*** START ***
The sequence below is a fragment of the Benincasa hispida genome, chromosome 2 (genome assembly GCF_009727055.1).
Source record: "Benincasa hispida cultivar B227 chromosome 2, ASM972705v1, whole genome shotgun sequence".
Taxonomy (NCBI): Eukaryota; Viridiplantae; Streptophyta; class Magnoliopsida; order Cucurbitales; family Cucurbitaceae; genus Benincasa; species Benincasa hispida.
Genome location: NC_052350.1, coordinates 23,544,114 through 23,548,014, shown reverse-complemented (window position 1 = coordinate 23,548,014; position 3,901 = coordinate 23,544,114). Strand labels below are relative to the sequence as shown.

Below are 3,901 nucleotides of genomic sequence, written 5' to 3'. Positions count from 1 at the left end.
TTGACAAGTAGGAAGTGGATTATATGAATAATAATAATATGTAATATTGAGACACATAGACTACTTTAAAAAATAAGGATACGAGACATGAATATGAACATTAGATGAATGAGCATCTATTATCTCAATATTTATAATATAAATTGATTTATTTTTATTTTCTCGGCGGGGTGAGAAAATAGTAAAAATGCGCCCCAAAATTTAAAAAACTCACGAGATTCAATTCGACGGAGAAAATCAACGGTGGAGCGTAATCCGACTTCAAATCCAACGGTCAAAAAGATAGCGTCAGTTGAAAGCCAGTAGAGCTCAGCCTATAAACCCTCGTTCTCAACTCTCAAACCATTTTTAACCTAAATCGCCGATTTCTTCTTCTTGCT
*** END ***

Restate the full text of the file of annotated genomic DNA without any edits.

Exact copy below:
The sequence below is a fragment of the Benincasa hispida genome, chromosome 2 (genome assembly GCF_009727055.1).
Source record: "Benincasa hispida cultivar B227 chromosome 2, ASM972705v1, whole genome shotgun sequence".
Taxonomy (NCBI): Eukaryota; Viridiplantae; Streptophyta; class Magnoliopsida; order Cucurbitales; family Cucurbitaceae; genus Benincasa; species Benincasa hispida.
Genome location: NC_052350.1, coordinates 23,544,114 through 23,548,014, shown reverse-complemented (window position 1 = coordinate 23,548,014; position 3,901 = coordinate 23,544,114). Strand labels below are relative to the sequence as shown.

Below are 3,901 nucleotides of genomic sequence, written 5' to 3'. Positions count from 1 at the left end.
TTGACAAGTAGGAAGTGGATTATATGAATAATAATAATATGTAATATTGAGACACATAGACTACTTTAAAAAATAAGGATACGAGACATGAATATGAACATTAGATGAATGAGCATCTATTATCTCAATATTTATAATATAAATTGATTTATTTTTATTTTCTCGGCGGGGTGAGAAAATAGTAAAAATGCGCCCCAAAATTTAAAAAACTCACGAGATTCAATTCGACGGAGAAAATCAACGGTGGAGCGTAATCCGACTTCAAATCCAACGGTCAAAAAGATAGCGTCAGTTGAAAGCCAGTAGAGCTCAGCCTATAAACCCTCGTTCTCAACTCTCAAACCATTTTTAACCTAAATCGCCGATTTCTTCTTCTTGCT